Kell, Laurence T.
Herrera, Miguel Angel
Marc Fromentin, Jean
KAUST DepartmentRed Sea Research Center (RSRC)
Biological and Environmental Sciences and Engineering (BESE) Division
Marine Science Program
Plankton ecology Research Group
Permanent link to this recordhttp://hdl.handle.net/10754/564095
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AbstractIn spite of its pivotal role in future implementations of the Ecosystem Approach to Fisheries Management, current knowledge about tuna habitat preferences remains fragmented and heterogeneous, because it relies mainly on regional or local studies that have used a variety of approaches making them difficult to combine. Therefore in this study we analyse data from six tuna species in the Pacific, Atlantic and Indian Oceans in order to provide a global, comparative perspective of habitat preferences. These data are longline catch per unit effort from 1958 to 2007 for albacore, Atlantic bluefin, southern bluefin, bigeye, yellowfin and skipjack tunas. Both quotient analysis and Generalised Additive Models were used to determine habitat preference with respect to eight biotic and abiotic variables. Results confirmed that, compared to temperate tunas, tropical tunas prefer warm, anoxic, stratified waters. Atlantic and southern bluefin tuna prefer higher concentrations of chlorophyll than the rest. The two species also tolerate most extreme sea surface height anomalies and highest mixed layer depths. In general, Atlantic bluefin tuna tolerates the widest range of environmental conditions. An assessment of the most important variables determining fish habitat is also provided. © 2014 Elsevier Ltd.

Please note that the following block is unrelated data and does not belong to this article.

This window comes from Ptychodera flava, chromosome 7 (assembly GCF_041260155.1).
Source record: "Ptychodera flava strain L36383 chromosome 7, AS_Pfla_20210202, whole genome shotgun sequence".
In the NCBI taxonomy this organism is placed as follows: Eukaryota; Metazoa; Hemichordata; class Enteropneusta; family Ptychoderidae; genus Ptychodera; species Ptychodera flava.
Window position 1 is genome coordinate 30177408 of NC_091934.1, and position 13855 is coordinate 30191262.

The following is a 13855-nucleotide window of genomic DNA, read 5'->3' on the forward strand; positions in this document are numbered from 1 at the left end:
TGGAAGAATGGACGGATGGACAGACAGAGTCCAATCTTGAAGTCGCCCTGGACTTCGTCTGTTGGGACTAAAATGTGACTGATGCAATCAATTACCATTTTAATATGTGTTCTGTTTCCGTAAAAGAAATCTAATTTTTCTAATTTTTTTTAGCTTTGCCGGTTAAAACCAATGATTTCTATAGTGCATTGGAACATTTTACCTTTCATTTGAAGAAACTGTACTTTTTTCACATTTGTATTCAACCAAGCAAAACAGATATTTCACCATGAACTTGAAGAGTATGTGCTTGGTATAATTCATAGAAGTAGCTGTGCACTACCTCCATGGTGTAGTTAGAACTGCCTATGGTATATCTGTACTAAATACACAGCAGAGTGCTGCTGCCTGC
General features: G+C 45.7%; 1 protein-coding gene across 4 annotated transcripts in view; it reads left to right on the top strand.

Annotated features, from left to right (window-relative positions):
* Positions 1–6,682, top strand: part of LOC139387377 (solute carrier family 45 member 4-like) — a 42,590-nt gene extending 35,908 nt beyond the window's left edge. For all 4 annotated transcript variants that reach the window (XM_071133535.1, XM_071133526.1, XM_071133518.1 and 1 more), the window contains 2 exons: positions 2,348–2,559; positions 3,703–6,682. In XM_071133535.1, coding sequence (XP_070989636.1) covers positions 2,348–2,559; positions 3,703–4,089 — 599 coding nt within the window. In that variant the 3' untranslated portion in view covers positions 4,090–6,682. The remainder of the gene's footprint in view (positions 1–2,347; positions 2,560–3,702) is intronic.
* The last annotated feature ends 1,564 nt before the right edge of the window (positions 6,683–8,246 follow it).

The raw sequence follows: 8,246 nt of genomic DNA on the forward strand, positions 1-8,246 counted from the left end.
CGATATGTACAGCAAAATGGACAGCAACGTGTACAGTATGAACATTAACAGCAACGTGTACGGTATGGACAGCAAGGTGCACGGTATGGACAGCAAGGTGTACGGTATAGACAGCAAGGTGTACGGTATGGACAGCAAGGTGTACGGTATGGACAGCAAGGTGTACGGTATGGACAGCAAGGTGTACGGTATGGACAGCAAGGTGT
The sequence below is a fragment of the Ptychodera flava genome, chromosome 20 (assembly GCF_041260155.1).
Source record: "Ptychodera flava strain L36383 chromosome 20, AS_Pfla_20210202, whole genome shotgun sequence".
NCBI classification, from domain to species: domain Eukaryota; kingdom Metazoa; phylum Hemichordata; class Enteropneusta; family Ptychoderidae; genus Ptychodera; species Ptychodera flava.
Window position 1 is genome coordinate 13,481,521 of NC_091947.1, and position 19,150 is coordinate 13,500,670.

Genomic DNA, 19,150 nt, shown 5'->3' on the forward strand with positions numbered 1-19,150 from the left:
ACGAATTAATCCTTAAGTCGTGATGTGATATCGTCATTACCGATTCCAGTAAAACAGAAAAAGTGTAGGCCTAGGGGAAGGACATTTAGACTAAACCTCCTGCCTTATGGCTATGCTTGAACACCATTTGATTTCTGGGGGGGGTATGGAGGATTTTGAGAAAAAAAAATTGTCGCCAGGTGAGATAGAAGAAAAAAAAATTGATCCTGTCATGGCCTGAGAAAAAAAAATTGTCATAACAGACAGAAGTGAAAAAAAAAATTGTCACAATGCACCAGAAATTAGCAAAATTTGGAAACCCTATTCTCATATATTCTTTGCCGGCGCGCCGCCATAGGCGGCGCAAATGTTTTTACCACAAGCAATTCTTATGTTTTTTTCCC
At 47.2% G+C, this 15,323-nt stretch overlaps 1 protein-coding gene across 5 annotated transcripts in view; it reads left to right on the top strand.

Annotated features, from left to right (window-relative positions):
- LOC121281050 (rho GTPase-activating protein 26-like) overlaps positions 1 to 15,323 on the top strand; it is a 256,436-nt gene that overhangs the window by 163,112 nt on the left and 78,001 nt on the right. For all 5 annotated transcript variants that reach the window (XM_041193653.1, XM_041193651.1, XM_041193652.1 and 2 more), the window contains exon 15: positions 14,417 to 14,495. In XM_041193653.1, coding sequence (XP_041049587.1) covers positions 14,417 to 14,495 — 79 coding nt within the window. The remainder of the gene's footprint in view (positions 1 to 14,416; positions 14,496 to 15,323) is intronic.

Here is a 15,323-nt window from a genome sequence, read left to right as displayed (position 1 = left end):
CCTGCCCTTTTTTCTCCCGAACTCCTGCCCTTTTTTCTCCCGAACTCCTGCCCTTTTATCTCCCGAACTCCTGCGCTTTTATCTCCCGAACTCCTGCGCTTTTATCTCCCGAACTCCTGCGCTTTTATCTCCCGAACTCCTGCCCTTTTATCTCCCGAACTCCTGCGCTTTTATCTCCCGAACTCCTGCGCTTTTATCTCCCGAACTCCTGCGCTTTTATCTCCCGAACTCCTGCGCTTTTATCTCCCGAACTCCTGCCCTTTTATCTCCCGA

SponsorsThis research was funded by the EU Marie Curie EST project METAOCEANS (MEST-CT-2005-019678) and by the European Commission (Contract no. 264933, EURO-BASIN: European Union Basin-scale Analysis, Synthesis and Integration). This paper is contribution number 678 from AZTI-Tecnalia (Marine Research). We thank all TRFMOs for the datasets and help, as well as Alistair Hobday and two anonymous reviewers for their suggestions. This research was conducted as part of the CLIOTOP program.